The setting is the frontier town of Oldsted, which is run by an empire that is currently in decline. (In other words, the garrison there is powerful enough to fend off lower-level villains and act as a foil, but weak enough that higher-level villains could wrest control of Oldsted...my way as a DM of giving you something to aspire to, if you wish.) The town has a decent economy of silver and iron mining, with arable land and a lesser river.
My interpretation of rules tends to be somewhat loose; I view the system as existing to support the story, not the other way 'round. Mainly the system is there to rough out the boundaries of character power, to prevent "you hit me, no you didn't, yes I did" situations, and to provide "goodies" to aspire to (remember your first game of D&D and that first +1 weapon or potion you discovered...ah, those were the days...) One element I add is "boons, quirks and banes," which are modifiers applied to characters based on background and conduct during a game. For instance, a character who runs from battle a couple times might get the bane "Doubtful Courage," which would give a -10% to the loyalty of henchmen and hirelings. On the other hand, a character who had grown up in hardscrabble circumstances might get the boon "Brawler," which would give her a +1 to hit and +1 on damage in unarmed combat. A character who charges into battle with little regard for the odds might get the quirk "Hard Charger," giving a +1 to hit on the first attack of a battle, but also assigning a penalty of +1 to his A.C. for that round. Banes are bad, quirks roughly neutral, and boons are good. Characters can also advance through notches in a boon, quirk or bane:
Notch 1: "Brawler." This character has seen her fair share of fights in her rough life. +1 to hit and +1 on damage when fighting unarmed.
Notch 2: "Scrapper." This character is inured to a life fighting for respect on the streets. +2 to hit, +1 on damage, crits on a 19 or 20 when fighting unarmed.
Notch 3: "Martial Artist." This character has shown her aptitude, battle-tested and time-hardened, to getting down and dirty in everything from ambushes to bar-room brawls. +2 to hit, +2 on damage, crits on a 19 or 20, 25% chance to disarm opponent when fighting unarmed.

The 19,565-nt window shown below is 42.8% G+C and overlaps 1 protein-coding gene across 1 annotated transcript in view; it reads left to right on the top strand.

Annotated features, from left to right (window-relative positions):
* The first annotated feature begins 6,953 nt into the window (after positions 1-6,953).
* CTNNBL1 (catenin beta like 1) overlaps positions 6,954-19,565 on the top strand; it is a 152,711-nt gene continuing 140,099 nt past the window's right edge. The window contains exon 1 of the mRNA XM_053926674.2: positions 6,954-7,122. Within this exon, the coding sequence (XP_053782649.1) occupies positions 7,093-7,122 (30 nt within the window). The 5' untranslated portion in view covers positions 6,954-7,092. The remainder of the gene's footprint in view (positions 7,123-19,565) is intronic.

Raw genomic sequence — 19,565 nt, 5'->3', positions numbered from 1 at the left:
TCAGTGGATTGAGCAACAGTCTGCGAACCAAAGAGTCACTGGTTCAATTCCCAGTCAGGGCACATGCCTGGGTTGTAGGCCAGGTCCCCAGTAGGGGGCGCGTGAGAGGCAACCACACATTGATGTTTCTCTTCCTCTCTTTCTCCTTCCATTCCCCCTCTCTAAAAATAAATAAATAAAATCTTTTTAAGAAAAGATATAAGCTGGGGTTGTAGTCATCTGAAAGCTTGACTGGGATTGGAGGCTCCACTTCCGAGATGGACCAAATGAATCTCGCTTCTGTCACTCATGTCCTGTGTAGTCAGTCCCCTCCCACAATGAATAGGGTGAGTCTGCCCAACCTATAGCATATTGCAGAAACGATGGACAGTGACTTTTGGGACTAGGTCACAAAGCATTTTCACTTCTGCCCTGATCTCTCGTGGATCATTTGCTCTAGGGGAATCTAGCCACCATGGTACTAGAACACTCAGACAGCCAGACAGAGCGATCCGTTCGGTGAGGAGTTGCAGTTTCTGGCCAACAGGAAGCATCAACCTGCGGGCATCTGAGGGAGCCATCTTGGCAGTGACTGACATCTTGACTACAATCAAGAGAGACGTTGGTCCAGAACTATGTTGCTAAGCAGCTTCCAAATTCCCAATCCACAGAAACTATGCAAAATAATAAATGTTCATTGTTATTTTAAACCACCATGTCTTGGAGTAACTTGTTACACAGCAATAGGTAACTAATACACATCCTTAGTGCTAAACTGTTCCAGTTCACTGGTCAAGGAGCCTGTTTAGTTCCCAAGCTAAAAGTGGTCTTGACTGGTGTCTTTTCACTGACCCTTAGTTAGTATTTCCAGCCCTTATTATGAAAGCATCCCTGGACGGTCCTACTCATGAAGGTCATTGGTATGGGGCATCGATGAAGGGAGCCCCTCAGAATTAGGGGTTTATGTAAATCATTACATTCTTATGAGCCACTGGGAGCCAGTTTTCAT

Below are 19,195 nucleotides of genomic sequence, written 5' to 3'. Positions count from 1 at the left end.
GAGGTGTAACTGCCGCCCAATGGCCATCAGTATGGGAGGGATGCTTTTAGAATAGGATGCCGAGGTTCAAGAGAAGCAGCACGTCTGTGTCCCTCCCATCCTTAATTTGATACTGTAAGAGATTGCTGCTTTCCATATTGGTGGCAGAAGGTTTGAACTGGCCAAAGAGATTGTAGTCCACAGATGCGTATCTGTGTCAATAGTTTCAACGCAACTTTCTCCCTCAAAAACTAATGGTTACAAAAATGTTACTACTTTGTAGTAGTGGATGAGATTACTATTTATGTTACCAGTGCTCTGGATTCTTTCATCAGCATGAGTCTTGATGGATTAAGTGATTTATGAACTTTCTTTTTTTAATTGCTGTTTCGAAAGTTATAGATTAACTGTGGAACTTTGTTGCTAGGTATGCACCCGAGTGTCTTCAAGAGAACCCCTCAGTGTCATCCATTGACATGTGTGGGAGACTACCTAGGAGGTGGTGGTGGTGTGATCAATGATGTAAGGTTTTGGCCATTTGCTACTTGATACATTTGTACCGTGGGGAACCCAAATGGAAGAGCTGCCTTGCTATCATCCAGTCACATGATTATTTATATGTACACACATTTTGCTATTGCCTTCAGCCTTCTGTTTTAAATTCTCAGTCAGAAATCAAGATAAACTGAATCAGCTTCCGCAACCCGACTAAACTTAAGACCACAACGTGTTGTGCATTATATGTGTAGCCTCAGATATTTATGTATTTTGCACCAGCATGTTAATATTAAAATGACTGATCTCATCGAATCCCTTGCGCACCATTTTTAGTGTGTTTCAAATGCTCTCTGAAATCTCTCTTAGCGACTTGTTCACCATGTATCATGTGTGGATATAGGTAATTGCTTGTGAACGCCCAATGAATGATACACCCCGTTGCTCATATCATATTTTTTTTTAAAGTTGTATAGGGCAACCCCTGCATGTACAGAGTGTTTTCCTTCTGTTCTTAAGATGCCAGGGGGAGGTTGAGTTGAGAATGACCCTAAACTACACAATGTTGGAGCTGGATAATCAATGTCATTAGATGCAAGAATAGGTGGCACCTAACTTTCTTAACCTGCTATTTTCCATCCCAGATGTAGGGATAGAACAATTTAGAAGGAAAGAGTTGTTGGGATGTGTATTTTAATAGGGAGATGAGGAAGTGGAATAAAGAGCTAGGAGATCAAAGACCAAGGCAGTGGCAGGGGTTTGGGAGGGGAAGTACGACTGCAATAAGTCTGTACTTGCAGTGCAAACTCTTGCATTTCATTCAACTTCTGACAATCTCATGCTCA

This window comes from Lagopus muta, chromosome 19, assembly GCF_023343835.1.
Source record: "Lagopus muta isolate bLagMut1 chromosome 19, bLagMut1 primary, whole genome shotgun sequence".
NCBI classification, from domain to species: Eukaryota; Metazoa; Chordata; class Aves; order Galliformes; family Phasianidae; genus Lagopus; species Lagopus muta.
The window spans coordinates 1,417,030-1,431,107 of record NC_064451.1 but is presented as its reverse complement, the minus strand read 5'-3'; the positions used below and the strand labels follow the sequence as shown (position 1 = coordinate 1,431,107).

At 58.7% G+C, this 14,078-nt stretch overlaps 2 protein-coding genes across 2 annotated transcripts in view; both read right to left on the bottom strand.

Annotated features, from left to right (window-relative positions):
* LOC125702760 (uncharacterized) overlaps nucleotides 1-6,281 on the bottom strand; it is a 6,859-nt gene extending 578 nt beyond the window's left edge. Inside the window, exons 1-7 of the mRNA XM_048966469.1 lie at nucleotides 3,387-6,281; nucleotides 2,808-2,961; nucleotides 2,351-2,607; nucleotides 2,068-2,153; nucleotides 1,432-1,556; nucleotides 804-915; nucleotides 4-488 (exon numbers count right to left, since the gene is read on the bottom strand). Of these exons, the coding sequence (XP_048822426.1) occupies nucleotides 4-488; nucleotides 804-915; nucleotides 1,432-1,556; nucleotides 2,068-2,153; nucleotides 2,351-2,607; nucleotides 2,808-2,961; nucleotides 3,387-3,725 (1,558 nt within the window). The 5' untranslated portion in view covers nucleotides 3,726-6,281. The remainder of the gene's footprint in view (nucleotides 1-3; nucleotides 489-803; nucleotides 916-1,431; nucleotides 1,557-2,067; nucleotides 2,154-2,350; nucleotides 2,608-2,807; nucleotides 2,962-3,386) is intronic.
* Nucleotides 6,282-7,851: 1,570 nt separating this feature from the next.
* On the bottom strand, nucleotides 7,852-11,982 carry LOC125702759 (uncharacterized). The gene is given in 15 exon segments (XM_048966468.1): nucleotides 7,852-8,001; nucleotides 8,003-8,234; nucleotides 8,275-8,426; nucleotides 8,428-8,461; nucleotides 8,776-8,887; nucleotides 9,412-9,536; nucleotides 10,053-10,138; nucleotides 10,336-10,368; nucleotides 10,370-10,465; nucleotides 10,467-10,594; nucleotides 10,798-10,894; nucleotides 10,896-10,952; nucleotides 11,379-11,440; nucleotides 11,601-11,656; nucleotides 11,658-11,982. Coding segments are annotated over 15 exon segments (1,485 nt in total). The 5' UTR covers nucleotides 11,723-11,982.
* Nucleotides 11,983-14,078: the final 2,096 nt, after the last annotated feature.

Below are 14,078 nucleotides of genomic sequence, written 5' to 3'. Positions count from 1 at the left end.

I usually assign new characters a boon, a quirk, and a bane.
For ability scores, I use a point-buy system. You get 75 points. 15s cost 16, 16s 18, 17s 20, and 18s 22.
Characters may be from any one of the following races. Since some are inherently more powerful than others, I have added mods to try and even things out.
human (no mods)
goblin (gets two extra ability score points and one extra boon notch)
ogre (+2 to STR, +1 to CON, -1 to INT, gets one less ability score point and one extra bane notch)
troll (regeneration, +1 to STR, -1 to WIS, gets two less ability score points, two extra bane notches, and a -10% penalty to XP)
hill giant (+3 to STR, +1 to CON, -1 to DEX, gets three less ability score points, three extra bane notches, and a -20% penalty to XP)
Characters start at first level. Evil priests can choose from the following deities:
Lunis (goddess of the night and moon)
Moort (god of death)
Kalestra (goddess of cunning and conniving, sister of Lunis, above)
Baanid (god of battle and destruction)
Decere (god of winter, may be worshipped by any align)
Terrestro (god of the underworld, brother of Moort, above)
Ba-eth (greater demon)
Clerics can also elect not to worship a particular god, instead being mystics of a given sphere or domain. Sample domains include darkness, death, battle, the underworld, wealth, etc., and can be worked out with me.